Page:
Review: Ernie Ball Music Man St. Vincent Signature Guitar

(Image credit: Ernie Ball Music Man)


Strictly from an aesthetic sense, the design of the electric solidbody guitar has pretty much remained stagnant for the last two or three decades, at least when it comes to the output of the major guitar manufacturers.

The vast majority of solidbodies made today are variations on five basic body styles that were developed in the 1950s.

In fact, with the exception of a brief spurt of creativity during the Eighties, solidbody guitar designs have become increasingly conservative since reaching a creative peak during the Sixties.

Ernie Ball Music Man’s new St. Vincent model, designed in collaboration with its namesake artist (a.k.a. guitarist Annie Clark), boldly evokes the glorious space age designs of the Sixties when guitar companies in Asia and Eastern Europe boldly competed for attention and market share during probably the guitar’s greatest boom in popularity ever.

But there is much more to the St. Vincent than its unconventional appearance. While the St. Vincent looks unlike any guitar ever made before, its unusual design actually makes a lot of sense when it comes to comfort, playability, and tone.


With its angular edges and curved waist, the St. Vincent is sort of reminiscent of a hybrid of an Explorer and Firebird, but it really stands on its own thanks to its beveled lower bouts that converge into the point of a “V” at the bottom strap pin and make the body feel quite slim. The very narrow waist also contributes to the overall slimming effect, while the generous surface area behind the bridge enhances the resonance of bass frequencies and maintains exceptional balance. There’s also a tummy contour on the back for additional playing comfort. Overall, the guitars weighs just a little over seven pounds.

Materials include an African mahogany body and an all-rosewood neck, which is bolted to the body with Music Man’s signature rock-solid five-bolt attachment. The neck has a 25 1/2–inch scale, 10-inch radius, rounded C profile, gunstock oil and hand-rubbed wax finish, custom St. Vincent inlays and 22 medium high-profile frets. The headstock has Music Man’s signature four-over-two tuner configuration and is equipped with Schaller M6-IND locking tuners with pearl buttons and a compensated nut.

The body is available with either a metallic Vincent Blue or Black high-gloss polyester finish. Its hardware and electronics consist of a custom St. Vincent Music Man Modern tremolo with vintage bent-steel saddles, three DiMarzio custom mini humbuckers, master volume and tone controls, and a five-position pickup selector switch with a custom configuration that engages each pickup individually in series, all three pickups together in parallel, and the neck and bridge pickups together in parallel.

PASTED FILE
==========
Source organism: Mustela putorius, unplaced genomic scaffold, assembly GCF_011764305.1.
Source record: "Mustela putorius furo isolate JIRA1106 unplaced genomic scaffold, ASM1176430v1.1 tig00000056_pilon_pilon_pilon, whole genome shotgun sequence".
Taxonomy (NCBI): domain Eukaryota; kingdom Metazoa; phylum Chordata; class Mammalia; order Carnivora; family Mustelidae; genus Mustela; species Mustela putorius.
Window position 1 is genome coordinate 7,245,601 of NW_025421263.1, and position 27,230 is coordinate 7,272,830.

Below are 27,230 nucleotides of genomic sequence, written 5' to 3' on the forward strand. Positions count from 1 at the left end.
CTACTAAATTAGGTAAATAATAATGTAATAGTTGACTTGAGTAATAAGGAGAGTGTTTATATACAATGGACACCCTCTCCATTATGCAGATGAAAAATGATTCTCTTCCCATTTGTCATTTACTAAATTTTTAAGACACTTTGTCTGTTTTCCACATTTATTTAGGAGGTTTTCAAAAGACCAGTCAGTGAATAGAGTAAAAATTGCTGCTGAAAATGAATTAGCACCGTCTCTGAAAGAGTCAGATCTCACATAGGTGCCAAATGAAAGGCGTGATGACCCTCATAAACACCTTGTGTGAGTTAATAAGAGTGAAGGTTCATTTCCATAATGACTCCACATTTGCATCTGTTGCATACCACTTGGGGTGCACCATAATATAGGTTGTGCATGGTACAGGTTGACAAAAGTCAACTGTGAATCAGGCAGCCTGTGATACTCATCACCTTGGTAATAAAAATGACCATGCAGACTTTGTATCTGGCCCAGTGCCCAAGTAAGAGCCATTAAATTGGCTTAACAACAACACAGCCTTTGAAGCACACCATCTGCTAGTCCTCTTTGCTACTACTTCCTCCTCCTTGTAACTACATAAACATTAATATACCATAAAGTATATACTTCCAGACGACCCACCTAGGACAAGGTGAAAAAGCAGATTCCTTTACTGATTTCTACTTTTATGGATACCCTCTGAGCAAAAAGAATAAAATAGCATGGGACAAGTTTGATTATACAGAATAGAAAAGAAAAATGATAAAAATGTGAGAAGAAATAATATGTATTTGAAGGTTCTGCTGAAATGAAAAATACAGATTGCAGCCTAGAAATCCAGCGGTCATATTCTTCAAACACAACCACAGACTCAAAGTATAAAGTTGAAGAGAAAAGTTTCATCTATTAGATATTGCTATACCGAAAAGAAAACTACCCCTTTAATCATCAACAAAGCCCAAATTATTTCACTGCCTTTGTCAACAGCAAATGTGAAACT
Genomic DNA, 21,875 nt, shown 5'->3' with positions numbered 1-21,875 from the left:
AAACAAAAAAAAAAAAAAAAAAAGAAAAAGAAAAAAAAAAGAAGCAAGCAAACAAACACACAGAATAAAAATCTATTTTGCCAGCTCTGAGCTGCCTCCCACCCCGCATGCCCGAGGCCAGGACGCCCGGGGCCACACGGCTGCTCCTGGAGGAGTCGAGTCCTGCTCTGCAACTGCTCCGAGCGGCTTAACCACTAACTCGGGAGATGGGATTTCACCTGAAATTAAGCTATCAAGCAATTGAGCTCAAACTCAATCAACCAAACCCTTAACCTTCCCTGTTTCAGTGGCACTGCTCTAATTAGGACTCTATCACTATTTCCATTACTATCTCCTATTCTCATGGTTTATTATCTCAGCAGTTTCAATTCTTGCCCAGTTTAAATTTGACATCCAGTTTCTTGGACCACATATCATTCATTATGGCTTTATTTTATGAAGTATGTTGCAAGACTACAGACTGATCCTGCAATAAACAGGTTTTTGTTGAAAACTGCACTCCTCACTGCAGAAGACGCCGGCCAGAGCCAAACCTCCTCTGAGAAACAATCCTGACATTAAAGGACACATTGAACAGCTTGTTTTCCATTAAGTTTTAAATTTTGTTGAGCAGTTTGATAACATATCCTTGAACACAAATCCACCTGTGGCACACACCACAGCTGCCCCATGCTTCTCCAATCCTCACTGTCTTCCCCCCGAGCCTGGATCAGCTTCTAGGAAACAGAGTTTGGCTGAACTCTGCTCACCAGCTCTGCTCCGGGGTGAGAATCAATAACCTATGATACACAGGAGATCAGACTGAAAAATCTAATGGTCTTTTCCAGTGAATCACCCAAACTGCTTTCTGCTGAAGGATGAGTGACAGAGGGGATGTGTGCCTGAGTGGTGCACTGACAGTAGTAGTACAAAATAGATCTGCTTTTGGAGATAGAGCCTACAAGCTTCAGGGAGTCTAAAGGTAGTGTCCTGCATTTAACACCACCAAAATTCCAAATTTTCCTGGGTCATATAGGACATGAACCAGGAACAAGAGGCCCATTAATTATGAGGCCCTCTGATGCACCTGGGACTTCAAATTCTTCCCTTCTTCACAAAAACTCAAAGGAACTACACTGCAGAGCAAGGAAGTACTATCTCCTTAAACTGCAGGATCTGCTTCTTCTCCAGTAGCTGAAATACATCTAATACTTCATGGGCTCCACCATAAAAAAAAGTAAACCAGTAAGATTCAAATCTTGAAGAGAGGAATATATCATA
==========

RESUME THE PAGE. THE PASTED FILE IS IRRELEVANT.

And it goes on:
While the St. Vincent’s bold design is the sort of thing that guitarists will either love or hate from the get go, it’s impossible not to fall in love with this guitar when you pick it up and play it. Whether playing in a seated or standing position, everything falls perfectly into place, and the neck just begs to be played. Although the body’s upper treble bout joins the neck at the 19th fret at an almost 90-degree perpendicular angle, it’s still very comfortable to play up to the 22nd fret. And in typical Ernie Ball Music Man fashion, the neck provides a fast, smooth feel.

The St. Vincent’s comfort and playability is undeniably first class, but what really knocked me out is its distinctive voice and sonic versatility. The 25 1/2–inch scale provides alluring twang and low-end definition, yet the strings don’t feel as taut as they do on certain other models with the same scale length. The DiMarzio humbuckers deliver tones that fall between the snap and snarl of P-90s and the warmth and soul of PAF humbuckers. The tone is like a hybrid of Firebird and a big, fat bluesy Strat, with an additional layer of sonic richness and depth.

The St. Vincent can produce round, percussive twang, but it can also sing sweetly with a touch of overdrive and the tone control backed off a touch. I particularly liked each pickup’s separate series setting revealed a distinct tonal character, but I also loved the full-frequency assault of engaging all three pickups at once in parallel, which has an aggressive personality all unto itself.

MANUFACTURER Ernie Ball Music Man,

• Three DiMarzio custom mini humbuckers are wired in a custom configuration to provide a wide variety of distinctive series and parallel tones.

• Bevels, contours, and an unusually slim waist contribute to the guitar’s comfortable and surprisingly well-balanced feel.

• The custom St. Vincent Music Man Modern tremolo maintains thick, rich tone and produces classic vintage whammy bar twang while remaining perfectly in tune.

• The all-rosewood neck has a 25 1/2–inch scale and 22 medium high-profile frets.


The Music Man St. Vincent model may look outrageously unorthodox, but it is an intelligently designed guitar that is wonderfully comfortable to play and tonally versatile.

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Chris Gill

Chris is the co-author of Eruption - Conversations with Eddie Van Halen. He is a 40-year music industry veteran who started at Boardwalk Entertainment (Joan Jett, Night Ranger) and Roland US before becoming a guitar journalist in 1991. He has interviewed more than 600 artists, written more than 1,400 product reviews and contributed to Jeff Beck’s Beck 01: Hot Rods and Rock & Roll and Eric Clapton’s Six String Stories.